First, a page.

[quote="Sir_Knight, post:1, topic:211371"]
This can't be correct ... ... Can anyone offer some supporting references to rebuke this? Thanks in advance.
It seems like you got hold of some anti-Catholic material, because whoever told you that left out historical context, etc.
The Council of Toulouse did indeed deal with the Bible. It was organized in reaction to the Albigensian or Catharist heresy, which held that there are two gods and that marriage is evil because all matter (and thus physical flesh) is evil. From this the heretics concluded that fornication could be no sin, and they even encouraged suicide among their members. In order to promulgate their sect, the Albigensians published an inaccurate translation of the Bible in the vernacular language (rather like the Jehovah’s Witnesses of today publishing their severely flawed New World Translation of the Bible, which has been deliberately mistranslated to support the sect’s claims). Had it been an accurate translation, the Church would not have been concerned. Vernacular versions had been appearing for centuries. But what came from the hands of the Albigensians was an adulterated Bible. The bishops at Toulouse forbade the reading of it because it was inaccurate. In this they were caring for their flocks, just as a Protestant minister of today might tell his flock not to read the Jehovah’s Witnesses’ New World Translation.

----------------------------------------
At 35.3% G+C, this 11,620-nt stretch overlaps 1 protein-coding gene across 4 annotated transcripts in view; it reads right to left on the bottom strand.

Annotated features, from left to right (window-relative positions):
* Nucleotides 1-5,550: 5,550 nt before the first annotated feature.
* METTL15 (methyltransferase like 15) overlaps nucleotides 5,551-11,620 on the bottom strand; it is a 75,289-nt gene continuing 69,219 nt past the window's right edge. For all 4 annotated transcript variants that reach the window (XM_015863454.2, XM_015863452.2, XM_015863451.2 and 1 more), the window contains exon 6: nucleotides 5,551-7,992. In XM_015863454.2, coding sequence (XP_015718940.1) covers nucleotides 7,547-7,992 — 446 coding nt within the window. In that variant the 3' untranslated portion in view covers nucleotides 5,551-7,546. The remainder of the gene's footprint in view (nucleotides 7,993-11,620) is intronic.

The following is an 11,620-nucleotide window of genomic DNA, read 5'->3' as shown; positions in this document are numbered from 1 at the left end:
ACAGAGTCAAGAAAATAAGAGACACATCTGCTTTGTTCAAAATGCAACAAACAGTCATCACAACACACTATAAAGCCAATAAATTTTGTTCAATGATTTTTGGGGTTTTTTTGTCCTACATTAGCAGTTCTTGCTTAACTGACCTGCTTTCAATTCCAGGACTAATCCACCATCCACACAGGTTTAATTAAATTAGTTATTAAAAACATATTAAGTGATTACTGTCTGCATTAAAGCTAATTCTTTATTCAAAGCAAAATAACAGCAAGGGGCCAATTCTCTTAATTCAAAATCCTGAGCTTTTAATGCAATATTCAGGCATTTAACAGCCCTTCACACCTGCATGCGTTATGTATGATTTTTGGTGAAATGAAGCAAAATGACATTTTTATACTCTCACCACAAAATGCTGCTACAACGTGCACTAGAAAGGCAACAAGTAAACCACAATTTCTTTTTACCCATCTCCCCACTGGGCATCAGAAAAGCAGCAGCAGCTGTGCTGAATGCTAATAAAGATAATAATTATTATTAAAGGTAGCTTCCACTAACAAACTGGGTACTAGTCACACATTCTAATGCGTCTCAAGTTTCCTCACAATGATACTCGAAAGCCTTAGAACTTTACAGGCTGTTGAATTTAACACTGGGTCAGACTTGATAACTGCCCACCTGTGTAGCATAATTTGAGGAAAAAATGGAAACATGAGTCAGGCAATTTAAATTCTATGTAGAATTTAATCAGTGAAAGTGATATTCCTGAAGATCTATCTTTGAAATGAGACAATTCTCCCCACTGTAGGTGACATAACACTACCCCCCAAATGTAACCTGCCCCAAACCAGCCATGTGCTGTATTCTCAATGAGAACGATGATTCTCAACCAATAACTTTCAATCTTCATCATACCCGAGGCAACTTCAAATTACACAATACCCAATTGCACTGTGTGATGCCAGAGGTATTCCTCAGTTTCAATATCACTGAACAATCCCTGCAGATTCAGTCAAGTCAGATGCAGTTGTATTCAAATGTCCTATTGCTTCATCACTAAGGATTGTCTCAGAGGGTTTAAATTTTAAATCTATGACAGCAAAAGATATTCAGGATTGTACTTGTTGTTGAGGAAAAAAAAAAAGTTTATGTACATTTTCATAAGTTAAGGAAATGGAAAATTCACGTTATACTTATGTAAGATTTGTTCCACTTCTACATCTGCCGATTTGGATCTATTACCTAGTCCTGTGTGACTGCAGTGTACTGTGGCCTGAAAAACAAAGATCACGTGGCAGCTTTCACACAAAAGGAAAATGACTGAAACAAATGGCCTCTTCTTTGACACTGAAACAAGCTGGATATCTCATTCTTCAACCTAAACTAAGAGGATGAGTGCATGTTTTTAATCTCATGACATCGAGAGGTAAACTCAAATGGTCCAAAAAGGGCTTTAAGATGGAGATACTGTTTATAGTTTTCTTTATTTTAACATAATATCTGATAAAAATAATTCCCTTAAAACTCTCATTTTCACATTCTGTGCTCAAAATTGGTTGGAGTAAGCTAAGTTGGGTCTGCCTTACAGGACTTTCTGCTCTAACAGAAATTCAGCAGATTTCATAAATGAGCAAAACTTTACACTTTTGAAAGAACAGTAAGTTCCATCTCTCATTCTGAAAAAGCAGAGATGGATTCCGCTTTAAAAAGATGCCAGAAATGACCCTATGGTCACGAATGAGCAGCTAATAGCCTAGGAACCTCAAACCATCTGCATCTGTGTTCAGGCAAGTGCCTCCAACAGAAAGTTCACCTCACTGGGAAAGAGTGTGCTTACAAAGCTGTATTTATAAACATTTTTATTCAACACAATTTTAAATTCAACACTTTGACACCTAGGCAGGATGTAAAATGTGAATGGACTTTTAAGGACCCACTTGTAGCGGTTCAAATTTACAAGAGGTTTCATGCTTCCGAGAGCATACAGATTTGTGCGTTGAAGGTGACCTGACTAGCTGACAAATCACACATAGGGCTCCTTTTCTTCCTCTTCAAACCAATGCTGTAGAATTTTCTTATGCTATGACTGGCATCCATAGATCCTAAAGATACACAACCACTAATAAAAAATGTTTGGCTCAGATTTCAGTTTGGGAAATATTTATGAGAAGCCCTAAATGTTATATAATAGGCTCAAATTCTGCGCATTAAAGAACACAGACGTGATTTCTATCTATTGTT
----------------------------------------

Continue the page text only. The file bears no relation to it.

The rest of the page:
The Church didn't execute anyone for reading the Bible, etc. The secular authorities may have, however. Keep in mind that during this period that the Church and the state were very closely allied, and that such things as heresy were also crimes in the secular state. And for many centuries, the secular state was very cruel in its punishments for those convicted of crimes. It's just how things were. To look at it from a 21st century American perspective, with no historical context, is to almost guarantee to generate misunderstanding.